Then, when we decide something and act, how do rationale and emotion interact with/on each other?

Which is better and why?

  • 1
    Normally you'd use interact with and act on.
    – Robusto
    Jan 23, 2017 at 3:44

1 Answer 1


As you probably know, use of prepositions is often arbitrary and idiomatic. One interacts with something but acts on or upon something. There's some rationale to this, since interacting goes both ways and acting doesn't.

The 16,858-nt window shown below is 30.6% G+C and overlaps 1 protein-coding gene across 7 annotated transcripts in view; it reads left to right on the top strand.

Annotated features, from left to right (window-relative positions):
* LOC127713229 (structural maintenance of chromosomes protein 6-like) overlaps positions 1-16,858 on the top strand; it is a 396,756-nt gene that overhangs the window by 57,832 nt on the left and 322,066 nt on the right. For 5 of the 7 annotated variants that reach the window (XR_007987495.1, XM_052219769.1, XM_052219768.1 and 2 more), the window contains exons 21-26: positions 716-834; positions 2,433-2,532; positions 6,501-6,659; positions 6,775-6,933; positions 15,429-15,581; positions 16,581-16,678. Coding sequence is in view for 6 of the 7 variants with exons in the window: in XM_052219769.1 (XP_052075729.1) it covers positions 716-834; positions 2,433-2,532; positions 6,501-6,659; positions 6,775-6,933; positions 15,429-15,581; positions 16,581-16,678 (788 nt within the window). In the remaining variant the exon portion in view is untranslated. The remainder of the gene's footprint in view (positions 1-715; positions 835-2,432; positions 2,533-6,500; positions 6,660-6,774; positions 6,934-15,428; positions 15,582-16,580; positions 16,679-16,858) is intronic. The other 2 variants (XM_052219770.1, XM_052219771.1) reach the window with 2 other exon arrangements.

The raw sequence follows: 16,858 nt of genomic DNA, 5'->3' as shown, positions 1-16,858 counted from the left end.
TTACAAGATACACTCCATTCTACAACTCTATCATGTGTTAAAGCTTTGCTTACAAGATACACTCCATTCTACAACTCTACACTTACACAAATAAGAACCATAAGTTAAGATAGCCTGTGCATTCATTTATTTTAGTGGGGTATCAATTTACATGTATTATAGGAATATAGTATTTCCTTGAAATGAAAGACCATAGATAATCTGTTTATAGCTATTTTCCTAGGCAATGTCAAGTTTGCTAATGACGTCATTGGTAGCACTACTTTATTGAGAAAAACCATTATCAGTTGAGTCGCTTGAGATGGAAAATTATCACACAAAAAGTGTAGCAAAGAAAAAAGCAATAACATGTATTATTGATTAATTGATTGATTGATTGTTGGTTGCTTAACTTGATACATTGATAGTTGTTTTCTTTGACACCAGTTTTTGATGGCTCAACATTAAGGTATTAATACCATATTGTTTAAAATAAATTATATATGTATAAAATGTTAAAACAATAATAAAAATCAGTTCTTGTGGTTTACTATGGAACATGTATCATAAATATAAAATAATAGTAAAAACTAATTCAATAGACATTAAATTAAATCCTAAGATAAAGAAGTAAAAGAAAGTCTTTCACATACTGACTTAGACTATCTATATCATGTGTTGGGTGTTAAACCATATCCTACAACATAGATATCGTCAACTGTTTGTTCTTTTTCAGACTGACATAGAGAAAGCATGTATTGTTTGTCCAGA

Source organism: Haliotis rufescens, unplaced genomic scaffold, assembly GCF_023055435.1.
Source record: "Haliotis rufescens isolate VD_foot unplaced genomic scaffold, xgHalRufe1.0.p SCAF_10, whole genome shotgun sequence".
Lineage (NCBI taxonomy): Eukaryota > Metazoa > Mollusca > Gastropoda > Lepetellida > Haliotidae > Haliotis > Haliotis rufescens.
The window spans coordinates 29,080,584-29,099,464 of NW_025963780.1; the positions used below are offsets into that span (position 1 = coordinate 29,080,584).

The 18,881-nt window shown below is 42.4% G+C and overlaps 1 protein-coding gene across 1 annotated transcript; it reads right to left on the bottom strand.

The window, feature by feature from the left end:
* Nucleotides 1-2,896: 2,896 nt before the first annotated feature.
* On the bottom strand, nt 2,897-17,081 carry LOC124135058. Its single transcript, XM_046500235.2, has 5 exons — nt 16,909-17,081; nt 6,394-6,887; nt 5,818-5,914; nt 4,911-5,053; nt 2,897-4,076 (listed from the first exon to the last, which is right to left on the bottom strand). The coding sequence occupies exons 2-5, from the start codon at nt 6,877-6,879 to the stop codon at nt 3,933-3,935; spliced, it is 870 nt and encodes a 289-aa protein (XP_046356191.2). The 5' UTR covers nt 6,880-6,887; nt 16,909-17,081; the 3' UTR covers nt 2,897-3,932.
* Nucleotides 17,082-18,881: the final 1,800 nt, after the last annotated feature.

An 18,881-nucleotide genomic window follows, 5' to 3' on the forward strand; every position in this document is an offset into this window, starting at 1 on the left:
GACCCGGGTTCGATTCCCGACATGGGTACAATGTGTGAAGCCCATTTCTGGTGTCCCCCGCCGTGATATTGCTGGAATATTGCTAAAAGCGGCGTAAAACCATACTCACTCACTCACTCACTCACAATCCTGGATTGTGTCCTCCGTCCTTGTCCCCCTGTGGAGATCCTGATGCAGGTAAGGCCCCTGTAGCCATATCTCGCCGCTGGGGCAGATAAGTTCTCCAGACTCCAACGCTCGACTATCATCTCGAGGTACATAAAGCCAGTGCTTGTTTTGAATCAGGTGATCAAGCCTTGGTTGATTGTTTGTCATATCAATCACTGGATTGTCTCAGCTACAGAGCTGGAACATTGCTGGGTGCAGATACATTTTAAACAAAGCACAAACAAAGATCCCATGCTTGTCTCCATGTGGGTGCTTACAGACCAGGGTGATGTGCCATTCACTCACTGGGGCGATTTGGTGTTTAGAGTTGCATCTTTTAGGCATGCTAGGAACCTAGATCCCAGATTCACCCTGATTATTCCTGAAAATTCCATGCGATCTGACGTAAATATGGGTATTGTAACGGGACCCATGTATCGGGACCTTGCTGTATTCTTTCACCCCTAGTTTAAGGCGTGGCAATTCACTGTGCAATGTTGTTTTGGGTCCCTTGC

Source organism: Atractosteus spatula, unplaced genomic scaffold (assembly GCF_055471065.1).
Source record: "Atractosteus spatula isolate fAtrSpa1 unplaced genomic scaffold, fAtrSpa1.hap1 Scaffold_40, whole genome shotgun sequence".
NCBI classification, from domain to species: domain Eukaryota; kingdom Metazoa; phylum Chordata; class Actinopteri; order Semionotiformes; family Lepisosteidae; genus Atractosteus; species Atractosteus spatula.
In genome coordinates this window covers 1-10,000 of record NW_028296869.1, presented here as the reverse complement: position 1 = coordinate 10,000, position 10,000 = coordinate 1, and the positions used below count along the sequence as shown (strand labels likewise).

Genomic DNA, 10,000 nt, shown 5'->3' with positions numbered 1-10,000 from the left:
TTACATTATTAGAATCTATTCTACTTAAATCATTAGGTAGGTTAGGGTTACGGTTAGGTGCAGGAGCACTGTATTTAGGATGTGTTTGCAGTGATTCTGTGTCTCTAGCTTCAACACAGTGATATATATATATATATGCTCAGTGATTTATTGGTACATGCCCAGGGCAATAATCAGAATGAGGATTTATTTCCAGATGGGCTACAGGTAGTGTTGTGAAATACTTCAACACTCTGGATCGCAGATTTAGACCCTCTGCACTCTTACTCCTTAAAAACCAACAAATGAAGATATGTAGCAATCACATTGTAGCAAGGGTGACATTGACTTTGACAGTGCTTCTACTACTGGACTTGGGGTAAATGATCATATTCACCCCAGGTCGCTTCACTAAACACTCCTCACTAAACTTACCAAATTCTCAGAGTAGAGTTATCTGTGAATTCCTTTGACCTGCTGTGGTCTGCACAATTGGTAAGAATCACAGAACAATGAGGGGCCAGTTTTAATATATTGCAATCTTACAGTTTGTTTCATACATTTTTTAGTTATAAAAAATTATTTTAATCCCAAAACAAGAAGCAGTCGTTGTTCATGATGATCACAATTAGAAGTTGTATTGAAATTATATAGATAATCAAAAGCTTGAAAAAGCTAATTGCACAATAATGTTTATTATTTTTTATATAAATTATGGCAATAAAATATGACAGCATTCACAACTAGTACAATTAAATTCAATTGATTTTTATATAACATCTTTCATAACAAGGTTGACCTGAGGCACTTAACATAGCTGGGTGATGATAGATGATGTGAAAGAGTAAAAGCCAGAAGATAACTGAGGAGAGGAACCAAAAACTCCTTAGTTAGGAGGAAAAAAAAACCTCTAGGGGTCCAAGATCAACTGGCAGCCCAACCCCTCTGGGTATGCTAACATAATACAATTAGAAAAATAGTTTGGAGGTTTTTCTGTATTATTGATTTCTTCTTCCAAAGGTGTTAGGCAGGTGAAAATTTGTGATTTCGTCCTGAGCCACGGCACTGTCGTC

However, you may find something like this:

They will interact on this matter tomorrow.

This is not an exception to the rule, because this is implied here:

They will interact with one another on this matter tomorrow.

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